I want to get a random matrix of binary numbers (the GF(2) field, i.e. `{0,1}`

), then check whether it is invertible by calculating its determinant and getting its inverse.

From stylistic (and elegance of types) point of view, I was hoping that the following would work:

```
using LinearAlgebra
bin_matrix = rand(Bool, 4, 4)
determinant = det(bin_matrix)
if determinant != false
inverted = inv(bin_matrix)
end
```

I expected `determinant`

to be `Bool`

, but it was `Float`

. I also expected `inverted`

to contain only `{true, false}`

, but it actually contained `{0.0, 1.0, -1.0}`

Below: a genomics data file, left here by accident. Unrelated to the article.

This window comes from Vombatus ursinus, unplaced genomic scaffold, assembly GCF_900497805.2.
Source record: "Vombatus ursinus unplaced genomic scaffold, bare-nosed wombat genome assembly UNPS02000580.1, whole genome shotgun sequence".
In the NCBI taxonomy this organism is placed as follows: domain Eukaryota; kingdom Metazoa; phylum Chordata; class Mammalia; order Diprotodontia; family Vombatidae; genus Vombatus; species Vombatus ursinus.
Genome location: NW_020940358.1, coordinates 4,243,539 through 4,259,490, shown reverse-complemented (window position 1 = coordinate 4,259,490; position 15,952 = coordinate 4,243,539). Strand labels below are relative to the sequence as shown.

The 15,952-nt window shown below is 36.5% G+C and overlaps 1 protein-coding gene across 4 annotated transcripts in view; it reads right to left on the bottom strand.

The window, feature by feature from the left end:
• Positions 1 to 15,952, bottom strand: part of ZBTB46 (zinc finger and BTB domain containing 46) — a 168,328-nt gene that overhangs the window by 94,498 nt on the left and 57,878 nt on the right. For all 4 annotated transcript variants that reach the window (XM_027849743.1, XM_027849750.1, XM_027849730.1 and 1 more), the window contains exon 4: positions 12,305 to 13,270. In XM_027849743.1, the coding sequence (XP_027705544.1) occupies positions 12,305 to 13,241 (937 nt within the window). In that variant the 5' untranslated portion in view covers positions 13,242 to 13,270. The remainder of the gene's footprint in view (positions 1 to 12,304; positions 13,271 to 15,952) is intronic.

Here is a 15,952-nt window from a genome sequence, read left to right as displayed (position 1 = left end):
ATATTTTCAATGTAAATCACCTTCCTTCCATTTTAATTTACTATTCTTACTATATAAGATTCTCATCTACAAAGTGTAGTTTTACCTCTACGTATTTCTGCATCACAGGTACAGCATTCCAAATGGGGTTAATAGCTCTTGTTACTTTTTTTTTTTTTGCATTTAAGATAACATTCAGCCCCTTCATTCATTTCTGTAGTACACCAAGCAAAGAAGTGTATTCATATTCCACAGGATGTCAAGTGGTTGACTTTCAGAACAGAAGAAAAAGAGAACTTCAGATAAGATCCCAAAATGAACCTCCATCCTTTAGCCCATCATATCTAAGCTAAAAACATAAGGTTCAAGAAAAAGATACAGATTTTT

.

I know the algorithm for the correct determinant and inversion functions in principle, this is not my question.

Rather, I was wondering from the point of view of â€śJuliaâ€™s philosophyâ€ť, why are `Bool`

matrices forced to behave as `Float`

matrices?

It is especially surprising for me, because `true+false`

and `true*false`

in Julia do behave exactly like I would have expected (and I will be using them in my implementation of `det`

), but it seems they are not the operations actually used in the computation of the `LinearAlgebra.det`

? Isnâ€™t the whole point of the elegant multiple dispatch paradigm that functions like `LinearAlgebra.det`

would actually use the special `+`

and `*`

methods that `Bool`

provides?